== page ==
53°29′15″N 1°35′24″W / 53.48761°N 1.59007°W / 53.48761; -1.59007 (BARN AND STABLE TO WEST OF BERTON UNDER EDGE FARMHOUSE)
Mid 18th century The building is constructed of coursed rubble, with ashlar dressings. The stable has a hayloft above, while the barn has a large double door entrance.[24]
Guide Pillar, Oaks Lane
53°29′07″N 1°37′33″W / 53.48527°N 1.62587°W / 53.48527; -1.62587 (GUIDE PILLAR AT ROAD JUNCTION SOUTH OF LANGLEY BROOK ON NORTH WEST SIDE OF JUNCTION)
18th century The pillar lies at a road junction south of Langley Brook. It is made of gritstone, and is about 4 feet 6 inches high. Three faces are inscribed, with "Middop", "Green", and "Unslivenbridge".[25]
Guide Pillar, Machin Lane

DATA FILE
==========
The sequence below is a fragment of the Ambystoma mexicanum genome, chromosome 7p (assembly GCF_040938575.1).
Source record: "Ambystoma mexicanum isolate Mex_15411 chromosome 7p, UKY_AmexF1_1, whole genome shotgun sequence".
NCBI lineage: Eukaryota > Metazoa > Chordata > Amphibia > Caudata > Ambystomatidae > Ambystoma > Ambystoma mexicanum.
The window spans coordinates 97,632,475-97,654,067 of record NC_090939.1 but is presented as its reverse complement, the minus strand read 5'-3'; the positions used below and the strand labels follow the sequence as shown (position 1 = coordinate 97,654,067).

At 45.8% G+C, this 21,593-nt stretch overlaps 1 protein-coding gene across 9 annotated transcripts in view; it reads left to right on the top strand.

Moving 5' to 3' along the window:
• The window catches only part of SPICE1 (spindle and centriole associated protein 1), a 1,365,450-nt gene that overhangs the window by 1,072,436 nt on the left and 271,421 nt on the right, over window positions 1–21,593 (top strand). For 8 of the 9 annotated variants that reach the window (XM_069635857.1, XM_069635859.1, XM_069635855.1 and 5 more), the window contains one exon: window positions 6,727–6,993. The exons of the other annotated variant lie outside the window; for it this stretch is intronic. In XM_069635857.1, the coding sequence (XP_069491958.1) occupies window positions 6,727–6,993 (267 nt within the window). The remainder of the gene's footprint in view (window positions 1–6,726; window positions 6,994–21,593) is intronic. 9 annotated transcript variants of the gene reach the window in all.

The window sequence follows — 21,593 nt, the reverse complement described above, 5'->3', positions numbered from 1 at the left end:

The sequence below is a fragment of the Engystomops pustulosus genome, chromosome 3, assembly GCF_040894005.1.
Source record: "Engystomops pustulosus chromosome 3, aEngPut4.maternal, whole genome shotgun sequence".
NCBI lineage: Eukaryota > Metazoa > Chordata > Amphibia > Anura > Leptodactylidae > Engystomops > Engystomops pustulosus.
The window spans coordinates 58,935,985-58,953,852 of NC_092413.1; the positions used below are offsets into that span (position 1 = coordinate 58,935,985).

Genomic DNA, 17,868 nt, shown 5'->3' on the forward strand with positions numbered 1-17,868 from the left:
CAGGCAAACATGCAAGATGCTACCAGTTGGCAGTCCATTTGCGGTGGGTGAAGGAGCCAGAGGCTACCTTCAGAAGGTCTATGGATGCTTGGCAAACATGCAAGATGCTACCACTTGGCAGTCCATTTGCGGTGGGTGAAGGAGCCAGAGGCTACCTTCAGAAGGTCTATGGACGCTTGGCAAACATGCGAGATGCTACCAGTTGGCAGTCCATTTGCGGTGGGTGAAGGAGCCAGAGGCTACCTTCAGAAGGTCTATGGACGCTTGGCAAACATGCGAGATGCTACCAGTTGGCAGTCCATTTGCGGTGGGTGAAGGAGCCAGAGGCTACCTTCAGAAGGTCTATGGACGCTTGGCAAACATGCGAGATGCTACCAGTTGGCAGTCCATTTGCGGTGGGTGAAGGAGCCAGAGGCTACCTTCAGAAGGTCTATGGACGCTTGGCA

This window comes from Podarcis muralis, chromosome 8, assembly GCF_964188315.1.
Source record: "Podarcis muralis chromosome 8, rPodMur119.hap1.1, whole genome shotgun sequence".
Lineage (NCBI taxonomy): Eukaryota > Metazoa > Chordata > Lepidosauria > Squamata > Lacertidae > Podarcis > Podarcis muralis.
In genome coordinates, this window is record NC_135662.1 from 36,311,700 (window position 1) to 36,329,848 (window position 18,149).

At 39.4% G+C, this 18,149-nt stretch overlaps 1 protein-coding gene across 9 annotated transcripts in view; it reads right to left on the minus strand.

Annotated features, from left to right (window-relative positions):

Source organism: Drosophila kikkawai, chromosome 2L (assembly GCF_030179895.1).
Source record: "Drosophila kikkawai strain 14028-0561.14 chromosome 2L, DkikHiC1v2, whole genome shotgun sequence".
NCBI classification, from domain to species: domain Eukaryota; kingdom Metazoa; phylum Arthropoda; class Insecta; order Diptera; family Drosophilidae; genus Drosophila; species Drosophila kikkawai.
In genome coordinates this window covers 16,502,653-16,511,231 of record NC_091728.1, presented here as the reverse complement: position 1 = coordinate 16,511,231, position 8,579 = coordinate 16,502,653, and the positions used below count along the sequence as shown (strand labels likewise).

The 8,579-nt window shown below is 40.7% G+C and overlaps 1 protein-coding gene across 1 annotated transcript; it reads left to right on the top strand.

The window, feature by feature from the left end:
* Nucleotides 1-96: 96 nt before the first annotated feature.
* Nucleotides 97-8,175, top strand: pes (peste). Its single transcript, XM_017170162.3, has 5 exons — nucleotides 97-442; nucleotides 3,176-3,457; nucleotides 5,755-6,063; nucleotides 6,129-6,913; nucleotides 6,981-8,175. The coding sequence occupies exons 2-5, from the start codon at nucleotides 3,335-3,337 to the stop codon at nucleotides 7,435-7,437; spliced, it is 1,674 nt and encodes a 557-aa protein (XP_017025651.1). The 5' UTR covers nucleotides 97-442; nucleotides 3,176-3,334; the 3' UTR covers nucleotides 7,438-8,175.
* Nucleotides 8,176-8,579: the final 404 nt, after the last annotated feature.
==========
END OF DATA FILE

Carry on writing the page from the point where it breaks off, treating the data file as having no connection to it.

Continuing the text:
53°28′51″N 1°37′17″W / 53.48075°N 1.62125°W / 53.48075; -1.62125 (GUIDE PILLAR AT JUNCTION WITH PEG FOLLY ON SOUTH SIDE OF JUNCTION)
18th century The pillar lies on the south side of the junction with Peg Folly. It is made of gritstone, and is about 6 feet high. Three faces are inscribed, with "Bolsterstone", "Peniston", and "Uden".[26]
Wharncliffe Lodge
53°27′23″N 1°32′29″W / 53.45640°N 1.54142°W / 53.45640; -1.54142 (WHARNCLIFFE LODGE)
18th century The building, constructed of sandstone, has two storeys and a half-basement. It was remodelled in the 19th century, incorporating elements in the Jacobean style. A weathered inscription dates the building to 1510, but it was largely or wholly demolished and rebuilt in the 18th century.[27]
Briery Busk Farmhouse and Cottages
53°29′28″N 1°36′02″W / 53.49112°N 1.60055°W / 53.49112; -1.60055 (BRIERY BUSK FARMHOUSE AND COTTAGES)
1786 The gritstone building was built as a pair of houses, but was later divided into six cottages. The structure is built of gritstone and has three storeys and a total of eight bays. The majority of windows are mullioned. A barn, conservatory and garage are attached to the original building.[28]
Barn and farm buildings at Royd Farmhouse